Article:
“Up, up and away, in my beautiful, my beautiful balloon!”
10 years ago, the world was duped into believing a 6-year-old boy had hopped into a homemade flying saucer balloon that then floated away untethered into the sky.
With live news media covering the story for hours, the balloon eventually came down, only for people to discover nobody inside. As it turned out, the “balloon boy” was hiding in his home attic in what police later called a hoax.
A decade later, the now 16-year-old Falcon Heene and his parents are opening up to ABC News about the incident, which they insist was not a hoax.
Richard Heene and his wife Mayumi still claim that they genuinely feared Falcon was in the balloon when it got loose.
“What would be nice is if the media, could actually go, ‘Yeah, Richard’s got a point,'” Richard said. “But it’s so biased – the media continues on with the same narrative.”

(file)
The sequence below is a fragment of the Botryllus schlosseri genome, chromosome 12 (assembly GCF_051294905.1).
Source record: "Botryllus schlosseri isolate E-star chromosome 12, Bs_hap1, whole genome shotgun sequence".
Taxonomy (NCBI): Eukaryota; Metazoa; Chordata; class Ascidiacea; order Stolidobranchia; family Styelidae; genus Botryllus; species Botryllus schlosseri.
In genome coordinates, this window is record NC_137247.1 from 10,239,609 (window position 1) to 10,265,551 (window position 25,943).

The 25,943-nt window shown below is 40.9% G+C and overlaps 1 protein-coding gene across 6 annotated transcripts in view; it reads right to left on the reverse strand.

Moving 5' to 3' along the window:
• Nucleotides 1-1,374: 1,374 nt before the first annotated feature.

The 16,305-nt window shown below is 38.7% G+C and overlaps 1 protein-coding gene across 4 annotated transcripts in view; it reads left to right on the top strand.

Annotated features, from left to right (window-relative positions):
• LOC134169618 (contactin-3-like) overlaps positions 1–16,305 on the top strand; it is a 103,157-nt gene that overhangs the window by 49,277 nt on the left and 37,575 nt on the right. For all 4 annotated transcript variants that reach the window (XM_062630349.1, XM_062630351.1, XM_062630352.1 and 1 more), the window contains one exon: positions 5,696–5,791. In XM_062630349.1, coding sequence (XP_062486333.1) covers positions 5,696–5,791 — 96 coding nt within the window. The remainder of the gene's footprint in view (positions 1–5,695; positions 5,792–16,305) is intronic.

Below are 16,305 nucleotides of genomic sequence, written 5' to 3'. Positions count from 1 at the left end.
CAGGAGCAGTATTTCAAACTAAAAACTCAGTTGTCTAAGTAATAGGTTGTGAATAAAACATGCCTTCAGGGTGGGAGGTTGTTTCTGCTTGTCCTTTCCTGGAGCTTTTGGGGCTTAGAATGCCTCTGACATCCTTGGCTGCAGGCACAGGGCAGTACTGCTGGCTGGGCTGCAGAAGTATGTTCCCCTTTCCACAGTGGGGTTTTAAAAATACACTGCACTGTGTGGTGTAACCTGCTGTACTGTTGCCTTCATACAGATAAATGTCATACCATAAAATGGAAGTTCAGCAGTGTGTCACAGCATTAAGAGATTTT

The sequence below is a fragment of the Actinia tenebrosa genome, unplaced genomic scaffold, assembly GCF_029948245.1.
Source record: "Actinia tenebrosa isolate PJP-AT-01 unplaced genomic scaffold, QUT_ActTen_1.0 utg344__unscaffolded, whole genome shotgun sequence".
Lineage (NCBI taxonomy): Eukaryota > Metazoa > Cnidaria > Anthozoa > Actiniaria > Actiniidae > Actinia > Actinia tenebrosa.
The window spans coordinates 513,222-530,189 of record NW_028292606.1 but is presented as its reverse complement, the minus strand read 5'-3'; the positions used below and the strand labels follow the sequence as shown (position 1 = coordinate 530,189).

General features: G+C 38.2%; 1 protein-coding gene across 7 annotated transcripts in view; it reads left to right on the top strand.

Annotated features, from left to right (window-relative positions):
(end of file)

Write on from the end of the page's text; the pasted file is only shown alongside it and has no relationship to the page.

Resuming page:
He pushed back on allegations that the incident was all just a publicity stunt, “I’ve lost a lot of opportunities. I’ve had people contact me about things I invented and the deal went south – because they find out who I am,” he explained. “The thing that gets me is the media never tells my side of the story.”
The family had previously appeared on a reality show called “Wife Swap”.
Richard and Mayumi later pleaded guilty on charges, with a small amount of jail time, as well as work release and eight years of probation.
But Mayumi claims she only took the plea out of fear.
“I thought, ‘I’m going to be deported,'” she said. “Then I won’t see my husband or, you know, kids – I won’t be able to see them.”
In the years since, Falcon has formed a rock band with his brothers Ryo and Bradford, and they even titled one of their songs “Balloon Boy, No Hoax”, though these days they’d just like to get past it.
“We don’t really wanna associate ourselves with that,” Bradford said. “We just want to rock out.”